Day Traders Diary


The stock market endured a shaky session on Thursday as the major averages backed away from recent rebound highs. Today's decline was goaded by a lack of sector leadership from the heavyweight technology (-0.1%) and financial (-0.1%) sectors, uncertainty over whether the European Central Bank has reached its easing limits, and losses in crude oil. The Nasdaq Composite (-0.3%) ended behind the Dow Jones Industrial Average (UNCH) and the S&P 500 (UNCH).


Today's trade took on a sell the news posture despite the ECB's latest policy statement exceeding investors expectations regarding the size and scope of the central bank's easing program. To that point, the ECB lowered its interest rate corridor and expanded the amount of its monthly asset purchases to 80 billion euros. To be fair though, participants likely responded to comments from ECB President Mario Draghi, which cast doubts on future interest rate cuts. As a result, equity markets pulled back from their early highs.


On the domestic front, the two top-weighted sectors of the S&P 500 underperformed the broader market as technology (-0.1%) and the financial sector (-0.1%) trimmed their month-to-date advances to 2.9% and 3.9%, respectively. Meanwhile, doubts regarding the likelihood of a production cap between OPEC and non-OPEC states weighed on crude oil. Consequently, WTI crude surrendered 1.2% ($37.78/bbl) and forced energy (UNCH) near the bottom of the leaderboard.


In the influential technology space (-0.1%), the underperformance of heavyweight components Apple (AAPL 101.17, +0.05) and Microsoft (MSFT 52.05, -0.79) brought the broader sector to its worst level of the day (-1.5%). However, both names were able to recover from their respective lows. Apple saw increased buying interest after it announced an event on March 21, where it is expected to refresh its product line. Separately, the high-beta chipmakers outperformed in the group, evidenced by the 0.5% gain in the PHLX Semiconductor Index.


Asset management companies underperformed in the economically-sensitive financial sector (-0.1%) throughout the day. To that point, Franklin Resources (BEN 36.76, -0.65) tumbled 1.7% in continuation of yesterday's move lower. Elsewhere, the money center banks ended their day on a mixed note with Bank of America (BAC 13.27, +0.13) climbing 1.0% while JPMorgan Chase (JPM 58.61, -0.51) ended lower by 0.9%.


Conversely, health care (+0.1%), consumer discretionary (+0.2%), telecom services (+0.5%), and materials (+0.5%) topped the leaderboard.


In the heavyweight health care space (+0.1%), biotechnology underperformed, evidenced by the 0.8% loss in the iShares Nasdaq Biotechnology ETF (IBB 255.08, -2.05). The ETF has now surrendered 23.0% year-to-date, compared to the 6.9% loss in the broader health care sector.


The U.S. Dollar Index (96.19, -0.98) finished near its session low as the yen and euro maintained their respective advances against the greenback. The euro/dollar pair rose 1.7% to 1.1181 after trading as low as 1.0849. Meanwhile, the dollar/yen tumbled 0.2% (113.14) after trading as high as 114.40.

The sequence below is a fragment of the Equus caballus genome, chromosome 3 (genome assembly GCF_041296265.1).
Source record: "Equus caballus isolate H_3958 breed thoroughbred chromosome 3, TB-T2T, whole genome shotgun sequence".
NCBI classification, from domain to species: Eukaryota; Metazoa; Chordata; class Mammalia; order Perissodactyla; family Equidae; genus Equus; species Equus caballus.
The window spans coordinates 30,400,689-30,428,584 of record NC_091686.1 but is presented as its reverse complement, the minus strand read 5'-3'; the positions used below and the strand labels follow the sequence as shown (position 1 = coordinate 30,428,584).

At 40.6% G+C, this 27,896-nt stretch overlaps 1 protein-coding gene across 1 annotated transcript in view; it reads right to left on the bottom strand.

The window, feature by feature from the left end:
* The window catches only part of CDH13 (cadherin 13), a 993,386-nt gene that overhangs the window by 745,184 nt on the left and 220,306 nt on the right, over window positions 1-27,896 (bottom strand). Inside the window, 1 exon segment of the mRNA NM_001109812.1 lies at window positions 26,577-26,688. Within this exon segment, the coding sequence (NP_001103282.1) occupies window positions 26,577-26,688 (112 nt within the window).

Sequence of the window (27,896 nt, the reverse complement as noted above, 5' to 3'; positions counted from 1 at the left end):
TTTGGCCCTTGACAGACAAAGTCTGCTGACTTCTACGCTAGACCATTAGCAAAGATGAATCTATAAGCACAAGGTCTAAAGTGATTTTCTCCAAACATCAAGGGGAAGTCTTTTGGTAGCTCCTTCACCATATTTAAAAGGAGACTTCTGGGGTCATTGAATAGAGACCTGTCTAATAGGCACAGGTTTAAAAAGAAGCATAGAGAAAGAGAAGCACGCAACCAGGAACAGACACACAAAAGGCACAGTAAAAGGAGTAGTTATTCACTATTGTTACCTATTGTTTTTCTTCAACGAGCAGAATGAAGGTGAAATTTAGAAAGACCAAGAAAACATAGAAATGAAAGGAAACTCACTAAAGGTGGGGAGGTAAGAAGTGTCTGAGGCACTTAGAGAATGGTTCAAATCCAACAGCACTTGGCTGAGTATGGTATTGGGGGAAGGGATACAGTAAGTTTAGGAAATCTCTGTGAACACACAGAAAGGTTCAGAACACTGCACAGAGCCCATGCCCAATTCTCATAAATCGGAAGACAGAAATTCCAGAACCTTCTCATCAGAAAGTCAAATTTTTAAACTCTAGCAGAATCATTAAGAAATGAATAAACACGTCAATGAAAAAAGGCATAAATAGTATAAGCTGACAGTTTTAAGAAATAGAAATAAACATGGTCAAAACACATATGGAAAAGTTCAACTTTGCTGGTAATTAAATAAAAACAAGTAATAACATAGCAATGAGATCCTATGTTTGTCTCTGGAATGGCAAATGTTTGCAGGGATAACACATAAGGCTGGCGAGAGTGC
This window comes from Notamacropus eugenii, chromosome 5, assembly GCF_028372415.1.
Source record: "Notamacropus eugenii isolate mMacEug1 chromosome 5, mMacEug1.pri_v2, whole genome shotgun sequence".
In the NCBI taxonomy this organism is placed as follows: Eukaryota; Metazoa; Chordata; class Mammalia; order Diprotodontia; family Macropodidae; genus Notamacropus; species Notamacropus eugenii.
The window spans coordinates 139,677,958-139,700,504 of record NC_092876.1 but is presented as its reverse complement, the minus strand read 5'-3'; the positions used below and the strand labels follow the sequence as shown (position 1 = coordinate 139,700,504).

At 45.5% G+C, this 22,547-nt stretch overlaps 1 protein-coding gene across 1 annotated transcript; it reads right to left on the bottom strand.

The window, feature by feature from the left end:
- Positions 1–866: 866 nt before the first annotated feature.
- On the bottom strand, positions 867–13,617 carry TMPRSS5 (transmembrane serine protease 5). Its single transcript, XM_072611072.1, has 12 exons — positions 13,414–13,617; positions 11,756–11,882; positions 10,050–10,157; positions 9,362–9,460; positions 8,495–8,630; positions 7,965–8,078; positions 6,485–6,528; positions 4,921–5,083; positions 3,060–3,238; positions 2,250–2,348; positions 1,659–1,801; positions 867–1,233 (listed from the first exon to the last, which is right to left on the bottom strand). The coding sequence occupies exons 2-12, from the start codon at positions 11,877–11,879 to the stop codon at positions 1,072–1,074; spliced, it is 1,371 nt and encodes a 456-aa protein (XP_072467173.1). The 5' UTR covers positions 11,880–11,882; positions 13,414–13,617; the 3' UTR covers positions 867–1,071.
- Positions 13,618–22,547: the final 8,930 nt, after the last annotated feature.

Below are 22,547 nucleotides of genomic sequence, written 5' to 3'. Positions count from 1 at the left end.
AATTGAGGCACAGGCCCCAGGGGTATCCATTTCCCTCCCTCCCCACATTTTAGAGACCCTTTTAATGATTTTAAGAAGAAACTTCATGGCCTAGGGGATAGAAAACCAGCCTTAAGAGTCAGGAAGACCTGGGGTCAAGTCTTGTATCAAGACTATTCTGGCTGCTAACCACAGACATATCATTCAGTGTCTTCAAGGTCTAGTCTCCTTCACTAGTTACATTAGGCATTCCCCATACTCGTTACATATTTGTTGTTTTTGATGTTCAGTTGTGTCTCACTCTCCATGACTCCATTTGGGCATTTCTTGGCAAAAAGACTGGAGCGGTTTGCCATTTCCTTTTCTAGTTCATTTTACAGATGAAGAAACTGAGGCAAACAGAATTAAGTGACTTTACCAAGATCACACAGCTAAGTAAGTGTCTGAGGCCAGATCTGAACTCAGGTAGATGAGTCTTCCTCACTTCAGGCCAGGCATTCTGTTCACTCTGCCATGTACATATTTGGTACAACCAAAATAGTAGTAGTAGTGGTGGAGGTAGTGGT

The Treasury complex moved sharply lower in the morning, retracing a portion of that move in the afternoon. The yield on the 10-yr note fell from its best level of the day (1.95%) to end its session higher by five basis points at 1.93%.


Today's participation fell in-line with the recent average as more than 1.019 billion shares changed hands at the NYSE floor.


Today's economic data included weekly initial and continuing claims and the Treasury Budget for February:


The latest initial claims report has produced more encouraging news that should help highlight the burgeoning divergences between the ECB and the Federal Reserve.

Initial claims for the week ending March 5 were 259,000 ( consensus 275,000), a decrease of 18,000 from the prior week.

There were no special factors behind the drop in claims, which are at the lower end of the 250,000 to 300,000 range that has persisted since July 2014. The four-week moving average fell to 267,500 from 270,000.

Continuing claims for the week ending February 27 were 2.225 million ( consensus 2.251 million), a decrease of 32,000 from the prior week.

The latest reading left the four-week moving average for continuing claims at 2.252 million versus 2.257 million previously.

The Treasury Budget for February showed a deficit of $192.6 billion, nearly matching the deficit of $192.4 billion for the same period a year ago.

The Treasury data are not seasonally adjusted, so the February deficit cannot be compared to the January surplus of $55.2 billion.

Total receipts in February were $169.1 billion while total outlays were $361.8 billion. Receipts were $29.8 billion more than receipts in February 2015 while total outlays were $30.0 billion more than February 2015.

The 12-month deficit was little changed at $405.52 billion versus $405.26 billion in January.

Tomorrow's economic data will be limited to Febraury Import/Export Prices, which will be reported at 8:30 ET.


Nasdaq Composite -6.9% YTD

Russell 2000 -6.4% YTD

S&P 500 -2.7% YTD

Dow Jones -2.5% YTD

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